Location: big meeting room English Linguistics (130.007)

Title: Converbal chains and absolute constructions in early Rajasthani


In NIA two similar construcions can be found, i.e. the converbal chain (having converb as its center) and the absolute construction (based on the participle). Subbarao (2012) states that a functional explanation as to why a language such as Hindi- Urdu or Punjabi has two different constructions which can alternate in some contexts, but not in others is that the converb is subject-oriented while PRO of the perfective participle can be coindexed both with the subject and the object of a matrix clause.

The goal of the present paper is to find an functional explanation for coexistence of two similar constructions, i.e. converbal chains and perfective participles/absolute constructions in early Rajasthani (ER).

Preliminary research is based on the corpus of early Rajasthani prose texts from the 15th to 17th centuries (Bhānāvat and Kamal 1997-1998).

Subject of the converbal chain is PRO i.e. a null element. When there are two arguments (subject and object) in the matrix clause, most often it is the subject which can be coindexed with PRO of the CC (converbal chain) clause (exceptions can be found in Kashmiri). However the perfective adverbial participle (PAP) may be coindexed with either the matrix subject or the object (Subbarao 2012: 264).  

PRO of PAP may be indicated by the position of PAP in the sentence. In Hindi, PAP’s position to the left of the matrix clause makes PRO more likely to coindex with subject. PAP to the right of DO or matrix VP- PRO is ambiguous, can be both, subject and object. 

Subject Identity Constraint of a converb may be violated in few cases:

•           Animacy plays an important role, when embedded sentence denotes a non-volitional action and a subject of embedded clause is –animate, violation of Subject Identity Constraint is permitted; when subject is +human, violation is not permitted (Subbarao 2012)

•           “Lexical subjects occur only in such CP clauses which express cause and effect relation, temporal clauses and clauses with opposite verbs” (Lalitha Murthy 1994)

Both perfective and imperfective adverbial participles in Hindi can be used in absolute constructions. When the participle has a subject of its own, different from the subject (and the object) of the main verb in the sentence, then the participle is rightly called ‘absolute participle’. (Pořizka 2000: 68). As Haspelmath noticed:  In the term absolute construction, absolute is generally taken to mean ‘not sharing an argument with the main clause’ […]. (Haspelmath 1995: 45-46).

Absolute constructions in ER are built on the basis of:

1.         Imperfective adverbial participle:

(1) taṭhai               nāḻi                  -goḻā                calāvatā͂                                         eka

     there                canoon.INS      –ball.GEN.PL     shoot.CAUS.ADV.PRS.PTCP             1         

     nāḻi                              phāṭi                        pāchī   paḍī.

     canon.SG.INSTR          explode.CVB            then     break.PPP.fem.SG

     There [while] shooting cannonball from cannon, one cannon having exploded broke. (R.G. 42)

2.         Perfective adverbial participle:

(3) teṇi                  pātisāhi                       āyā̃                                          sā̃tari                        kuṇa    sahaï.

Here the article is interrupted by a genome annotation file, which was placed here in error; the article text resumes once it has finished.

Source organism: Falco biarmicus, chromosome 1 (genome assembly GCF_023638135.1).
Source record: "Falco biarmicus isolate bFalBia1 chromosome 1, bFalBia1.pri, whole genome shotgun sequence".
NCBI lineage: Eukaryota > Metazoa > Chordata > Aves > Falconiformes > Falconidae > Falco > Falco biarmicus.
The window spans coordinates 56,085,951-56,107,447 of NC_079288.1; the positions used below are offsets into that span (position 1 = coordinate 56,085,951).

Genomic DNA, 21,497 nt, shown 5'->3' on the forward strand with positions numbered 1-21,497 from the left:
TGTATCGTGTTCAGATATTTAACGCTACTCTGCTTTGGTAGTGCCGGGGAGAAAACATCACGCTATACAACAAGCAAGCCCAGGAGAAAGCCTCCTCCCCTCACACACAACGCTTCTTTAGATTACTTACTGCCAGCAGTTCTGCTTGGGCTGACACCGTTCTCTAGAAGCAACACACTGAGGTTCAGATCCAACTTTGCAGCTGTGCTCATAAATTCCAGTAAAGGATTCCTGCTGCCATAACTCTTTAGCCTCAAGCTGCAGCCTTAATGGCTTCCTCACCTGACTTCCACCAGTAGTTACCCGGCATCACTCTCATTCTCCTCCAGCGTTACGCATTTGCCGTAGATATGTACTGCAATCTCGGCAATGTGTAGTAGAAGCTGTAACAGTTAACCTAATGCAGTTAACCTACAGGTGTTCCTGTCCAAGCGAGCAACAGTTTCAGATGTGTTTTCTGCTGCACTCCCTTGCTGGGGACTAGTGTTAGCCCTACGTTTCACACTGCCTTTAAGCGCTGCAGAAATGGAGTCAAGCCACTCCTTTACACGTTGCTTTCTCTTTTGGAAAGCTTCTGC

this.INS/LOC     king.INS/LOC               come.ADV.PRF.PTCP                  burden.F.SG              who     bear.PRES.3SG

     When the king came, who bears the burden? (R.G. 29; AD 1428 )

Imperfective adverbial participles (1) indicate that both events of the dependent and independent clause take place at the same time and that the dependent clause seem to supply further information about an event of the independent clause. Perfective adverbial participles (2) show sequence of events. Action described in the dependent clause precedes an action of an independent clause.

Converbs can be a part of absolute constructions as well. It is possible for the controlled PRO (dropped argument) not to be coreferential with the subject of the main clause – because of semantic and pragmatic factors, e.g. cause and effect relation:


And when Hemu came to Panipat, the camps were established.


Preliminary research has shown that in early Rajasthani converbal chains most often take subject as a PRO, there are only a few occurrences of different type, while absolute constructions have different subjects. Adverbial participles take specified form of plural Genitive and thus similarly to converbs they are not inflectional. Among the main syntactic functions of converbs and participles, some similarities may be pointed out – coordinating function, adverbial function and cause and effect relation. Absolute constructions based on the imperfective participle show several similarities with converbal chain constructions as regards scope of clause level operators – IF and T scope can be conjunct whereas absolute constructions based on the perfective participles have clearly local scope of both T and IF operators (for Hindi see e.g. Davison 1981 and for more recent typological framing cf. Bickel 2010). 


Bickel, Balthasar, 2010. Capturing particulars and universals in clause linkage: a multivariate analysis. In Isabelle Bril (ed.), Clause Linking and Clause Hierarchy: Syntax and Pragmatics, number 121 in Studies in Language Companion Series. Amsterdam: John Benjamins, pages 51 – 102.

Davison, Alice. 1981. Syntactic and semantic indeterminacy resolved: a mostly pragmatic analysis for the Hindi conjunctive participle. In: Cole Peter (ed), 1981. Radical pragmatics. New York: Academic Press, 101–128.